These stores very effectively sell the cachet of belonging to a special club and having access to something that non-members supposedly do not. Nobody seems to notice the irony and contradiction in “paying to save”.
Marketing doesn’t get much more effective or powerful than that.
Mind you, I was taken in by the hype as much as anyone when Costco first came on the scene.
And I did it with 4 small children in tow! So I was really a glutton for punishment.
But it soon became clear to me that I was not saving any money at all. In fact I noticed that my weekly grocery bill actually went up. And that was on top of the annual membership fee.
Yes, I saved on the per-gallon price of milk, and the occasional box of diapers I bought (even though I used mostly cloth ones with my 4 children, I did need disposables for when we were out and about, or traveling), but I ended up spending those small savings and even more elsewhere on food and other products.
So I broke my Costco habit cold turkey and stopped making the extra trip to the store. I was glad for the extra time and restored savings, and haven’t looked back since. You might find it’s a good idea to do that, too.
Let me explain what I mean.
Chances are the cart of someone who is shopping at Costco is full of things that end up costing the consumer far more than a trip to the local grocery store would. Here's what I'm betting you'd find:
The shopping cart contains many unplanned purchases.
Costco and the other box stores have excellent marketing departments that are very, very good at their job.
These places are huge, and temptations can be found in every single aisle, from luscious, gourmet desserts and restaurant-style entrees, to clothing, to electronics, to lawn furniture --- just to name a few. It's a veritable smorgasbord of goods, and few shoppers are able to consistently resist the enticement to fill their huge carts to the brim with all those attractively displayed wares.
These prepared foods are much more expensive than anything you would cook on your own and, as with all processed and restaurant foods, there are all kinds of hidden fats, sugars, and sodium in these meals that can wreak havoc on any attempt to maintain a healthy diet.
I don’t think it’s a coincidence that the people I know whose cupboards, refrigerator, and freezer are full of these types of heavily processed foodstuffs are also the ones who struggle most with their weight, blood pressure, and blood sugar levels.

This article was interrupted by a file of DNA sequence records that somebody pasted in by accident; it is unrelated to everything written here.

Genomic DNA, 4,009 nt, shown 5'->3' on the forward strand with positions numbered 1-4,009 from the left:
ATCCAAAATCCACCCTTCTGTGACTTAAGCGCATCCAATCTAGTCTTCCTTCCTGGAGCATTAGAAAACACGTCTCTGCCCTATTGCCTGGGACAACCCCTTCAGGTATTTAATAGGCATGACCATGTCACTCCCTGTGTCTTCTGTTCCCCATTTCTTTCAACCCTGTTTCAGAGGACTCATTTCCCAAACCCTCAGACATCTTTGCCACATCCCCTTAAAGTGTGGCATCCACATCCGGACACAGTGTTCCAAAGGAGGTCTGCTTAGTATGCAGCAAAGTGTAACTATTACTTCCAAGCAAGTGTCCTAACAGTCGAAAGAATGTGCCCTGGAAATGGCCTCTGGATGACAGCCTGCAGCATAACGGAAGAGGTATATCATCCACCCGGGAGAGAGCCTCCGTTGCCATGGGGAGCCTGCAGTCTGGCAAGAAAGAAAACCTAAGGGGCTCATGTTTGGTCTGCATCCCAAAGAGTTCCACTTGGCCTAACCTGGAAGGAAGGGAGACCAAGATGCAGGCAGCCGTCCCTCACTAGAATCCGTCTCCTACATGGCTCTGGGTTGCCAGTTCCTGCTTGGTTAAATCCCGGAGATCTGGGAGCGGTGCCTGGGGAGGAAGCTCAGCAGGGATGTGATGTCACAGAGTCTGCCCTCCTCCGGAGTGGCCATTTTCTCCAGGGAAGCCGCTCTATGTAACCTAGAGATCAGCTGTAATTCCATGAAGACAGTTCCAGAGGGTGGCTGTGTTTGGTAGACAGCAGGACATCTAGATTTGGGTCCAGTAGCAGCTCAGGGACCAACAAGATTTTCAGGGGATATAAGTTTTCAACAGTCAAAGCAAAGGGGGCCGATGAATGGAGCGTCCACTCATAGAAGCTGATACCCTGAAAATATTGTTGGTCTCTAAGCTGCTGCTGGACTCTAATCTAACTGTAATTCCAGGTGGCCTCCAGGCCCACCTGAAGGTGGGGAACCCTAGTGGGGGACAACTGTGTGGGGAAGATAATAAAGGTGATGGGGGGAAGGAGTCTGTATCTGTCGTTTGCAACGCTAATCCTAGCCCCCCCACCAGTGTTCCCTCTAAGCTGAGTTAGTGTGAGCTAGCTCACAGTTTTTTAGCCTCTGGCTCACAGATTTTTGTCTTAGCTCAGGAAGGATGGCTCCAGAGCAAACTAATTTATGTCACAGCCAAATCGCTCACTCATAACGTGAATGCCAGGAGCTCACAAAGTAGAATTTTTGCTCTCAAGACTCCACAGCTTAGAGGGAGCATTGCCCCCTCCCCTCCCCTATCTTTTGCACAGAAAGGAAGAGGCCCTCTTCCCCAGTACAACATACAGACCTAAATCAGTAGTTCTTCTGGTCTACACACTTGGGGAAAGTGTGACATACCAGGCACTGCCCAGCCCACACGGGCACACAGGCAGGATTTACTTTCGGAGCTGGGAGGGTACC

Besides the unplanned food purchases, there are also the non-food impulse items that people pick up along their shopping route through the store.
Household gadgets, clothing, even television sets and other electronics, all end up in those huge grocery carts when the original purpose of the trip may have been to pick up a cake for a birthday party and maybe some milk.
That’s the brilliant marketing I mentioned earlier. This is a good time to reiterate very firmly that if you don’t need it to begin with, then you’re not saving any money by buying it.
None. At. All.
No matter how cheap something appears to be, an impulse purchase costs you money and doesn’t save you a dime.
As I mention frequently, brand names are almost always more expensive than generic or store brands. And products that are labeled as premium are never the most economical option available and serve only to scale up tastes and expectations so that you’re dissatisfied with more run-of-the-mill choices.
If you're serious about saving money, these kinds of products simply have no place on your weekly menu. They're fine for special occasions, but acquiring a regular taste for them will soon lead to budget creep and spiraling expenditures.
And even if they are somewhat cheaper, the yearly fee means that you’d have to buy a whole lot of it over 12 months to pay yourself back the cost of the membership.
The cart is full of super sized packages and portions that lead to waste.
The big box stores specialize in over-sized portions and quantities of food.
A case in point here is fruit. Typically the fruit you find at Costco is mega-sized. It may look beautiful, but it represents waste because each piece is much larger than portion size. As a teacher, I cannot begin to tell you how much of this over-sized produce ends up in the trash at school.
So even if it's cheaper by the pound, which is hardly a given, the per portion price is much higher than what you can find in bagged fruit in your local grocery store.
I strongly recommend that shoppers stick to those smaller sizes so readily available in their local grocery store and avoid the impressive, but wasteful fruit at Costco.
There are countless other examples throughout the Costco aisles where the product is simply too large for most households to consume without waste.
Again, those goods might be fine for the special occasion, but as part of regular shopping trips, the costs will add up substantially.
So here's what I've discovered: I can easily and painlessly achieve my goal of spending in the range of $25-$35 per person each week by sticking to local stores.
And I’m willing to bet that most people can do the same. So, go ahead and give it a try. Break your Costco habit, save yourself the extra trip and the annual fee, and get back some time and sanity in the bargain.